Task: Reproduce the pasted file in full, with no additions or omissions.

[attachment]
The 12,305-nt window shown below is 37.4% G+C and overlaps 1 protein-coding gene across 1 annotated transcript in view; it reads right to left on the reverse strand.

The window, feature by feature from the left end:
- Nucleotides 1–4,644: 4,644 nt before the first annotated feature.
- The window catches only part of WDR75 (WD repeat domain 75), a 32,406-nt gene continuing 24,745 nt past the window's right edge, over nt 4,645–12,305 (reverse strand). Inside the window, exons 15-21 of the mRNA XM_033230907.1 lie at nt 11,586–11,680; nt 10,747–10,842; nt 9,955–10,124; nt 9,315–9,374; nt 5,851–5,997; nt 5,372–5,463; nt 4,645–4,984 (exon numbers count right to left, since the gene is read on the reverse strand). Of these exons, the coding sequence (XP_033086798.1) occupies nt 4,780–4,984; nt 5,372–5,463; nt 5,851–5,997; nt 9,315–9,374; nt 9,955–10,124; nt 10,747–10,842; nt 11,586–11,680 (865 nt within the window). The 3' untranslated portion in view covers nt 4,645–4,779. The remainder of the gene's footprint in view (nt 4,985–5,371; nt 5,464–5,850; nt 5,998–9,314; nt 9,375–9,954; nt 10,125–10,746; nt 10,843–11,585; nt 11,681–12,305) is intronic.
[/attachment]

The 12,305-nt window shown below is 37.4% G+C and overlaps 1 protein-coding gene across 1 annotated transcript in view; it reads right to left on the reverse strand.

The window, feature by feature from the left end:
- Nucleotides 1–4,644: 4,644 nt before the first annotated feature.
- The window catches only part of WDR75 (WD repeat domain 75), a 32,406-nt gene continuing 24,745 nt past the window's right edge, over nt 4,645–12,305 (reverse strand). Inside the window, exons 15-21 of the mRNA XM_033230907.1 lie at nt 11,586–11,680; nt 10,747–10,842; nt 9,955–10,124; nt 9,315–9,374; nt 5,851–5,997; nt 5,372–5,463; nt 4,645–4,984 (exon numbers count right to left, since the gene is read on the reverse strand). Of these exons, the coding sequence (XP_033086798.1) occupies nt 4,780–4,984; nt 5,372–5,463; nt 5,851–5,997; nt 9,315–9,374; nt 9,955–10,124; nt 10,747–10,842; nt 11,586–11,680 (865 nt within the window). The 3' untranslated portion in view covers nt 4,645–4,779. The remainder of the gene's footprint in view (nt 4,985–5,371; nt 5,464–5,850; nt 5,998–9,314; nt 9,375–9,954; nt 10,125–10,746; nt 10,843–11,585; nt 11,681–12,305) is intronic.